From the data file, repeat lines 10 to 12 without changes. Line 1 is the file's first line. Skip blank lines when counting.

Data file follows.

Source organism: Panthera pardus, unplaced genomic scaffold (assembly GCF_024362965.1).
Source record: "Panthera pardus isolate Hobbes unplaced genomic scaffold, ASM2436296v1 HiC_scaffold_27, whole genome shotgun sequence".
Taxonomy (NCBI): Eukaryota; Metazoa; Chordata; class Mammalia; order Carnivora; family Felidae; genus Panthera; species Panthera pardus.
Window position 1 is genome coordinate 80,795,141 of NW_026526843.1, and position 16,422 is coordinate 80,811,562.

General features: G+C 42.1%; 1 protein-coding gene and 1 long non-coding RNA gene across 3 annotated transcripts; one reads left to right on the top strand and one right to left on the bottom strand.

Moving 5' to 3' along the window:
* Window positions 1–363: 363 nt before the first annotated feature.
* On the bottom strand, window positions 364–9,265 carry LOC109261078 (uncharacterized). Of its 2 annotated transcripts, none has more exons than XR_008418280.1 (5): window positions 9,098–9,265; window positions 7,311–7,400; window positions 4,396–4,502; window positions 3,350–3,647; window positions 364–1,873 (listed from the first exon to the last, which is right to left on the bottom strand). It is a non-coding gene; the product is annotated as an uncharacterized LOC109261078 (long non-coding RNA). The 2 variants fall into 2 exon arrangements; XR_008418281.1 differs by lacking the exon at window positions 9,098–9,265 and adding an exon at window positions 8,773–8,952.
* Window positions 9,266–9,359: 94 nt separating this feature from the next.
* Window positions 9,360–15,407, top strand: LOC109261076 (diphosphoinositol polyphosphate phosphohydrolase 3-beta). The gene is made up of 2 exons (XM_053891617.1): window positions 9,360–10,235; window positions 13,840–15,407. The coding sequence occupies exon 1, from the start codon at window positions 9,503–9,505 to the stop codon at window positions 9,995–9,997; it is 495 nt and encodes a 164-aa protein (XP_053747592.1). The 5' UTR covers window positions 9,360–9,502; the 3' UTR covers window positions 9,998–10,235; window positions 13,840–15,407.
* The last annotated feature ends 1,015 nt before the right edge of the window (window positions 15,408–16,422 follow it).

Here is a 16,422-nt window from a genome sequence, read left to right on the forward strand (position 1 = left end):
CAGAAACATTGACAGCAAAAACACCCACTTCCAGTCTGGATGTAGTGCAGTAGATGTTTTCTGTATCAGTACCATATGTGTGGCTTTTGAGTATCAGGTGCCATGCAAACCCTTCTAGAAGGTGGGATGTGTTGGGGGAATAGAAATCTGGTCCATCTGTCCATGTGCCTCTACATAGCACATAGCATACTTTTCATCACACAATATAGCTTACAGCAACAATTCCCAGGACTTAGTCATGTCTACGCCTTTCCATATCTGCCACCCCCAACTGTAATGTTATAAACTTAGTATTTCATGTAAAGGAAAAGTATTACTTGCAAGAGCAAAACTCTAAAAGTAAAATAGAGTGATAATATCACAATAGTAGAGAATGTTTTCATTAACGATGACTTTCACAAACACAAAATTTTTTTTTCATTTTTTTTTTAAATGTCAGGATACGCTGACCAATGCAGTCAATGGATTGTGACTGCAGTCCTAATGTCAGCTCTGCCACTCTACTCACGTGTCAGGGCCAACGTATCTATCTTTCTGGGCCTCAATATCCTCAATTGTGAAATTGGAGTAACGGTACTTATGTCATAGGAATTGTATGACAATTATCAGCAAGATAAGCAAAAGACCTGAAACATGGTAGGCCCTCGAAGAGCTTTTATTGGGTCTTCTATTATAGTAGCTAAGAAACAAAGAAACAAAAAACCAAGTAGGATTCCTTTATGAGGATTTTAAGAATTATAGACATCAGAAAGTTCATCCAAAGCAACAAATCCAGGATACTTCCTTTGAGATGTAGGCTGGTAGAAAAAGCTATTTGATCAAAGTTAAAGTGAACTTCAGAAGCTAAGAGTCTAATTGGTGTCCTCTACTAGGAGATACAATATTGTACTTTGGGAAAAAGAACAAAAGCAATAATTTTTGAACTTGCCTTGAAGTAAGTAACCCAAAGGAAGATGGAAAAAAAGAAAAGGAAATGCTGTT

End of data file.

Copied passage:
* Window positions 9,360–15,407, top strand: LOC109261076 (diphosphoinositol polyphosphate phosphohydrolase 3-beta). The gene is made up of 2 exons (XM_053891617.1): window positions 9,360–10,235; window positions 13,840–15,407. The coding sequence occupies exon 1, from the start codon at window positions 9,503–9,505 to the stop codon at window positions 9,995–9,997; it is 495 nt and encodes a 164-aa protein (XP_053747592.1). The 5' UTR covers window positions 9,360–9,502; the 3' UTR covers window positions 9,998–10,235; window positions 13,840–15,407.
* The last annotated feature ends 1,015 nt before the right edge of the window (window positions 15,408–16,422 follow it).

Here is a 16,422-nt window from a genome sequence, read left to right on the forward strand (position 1 = left end):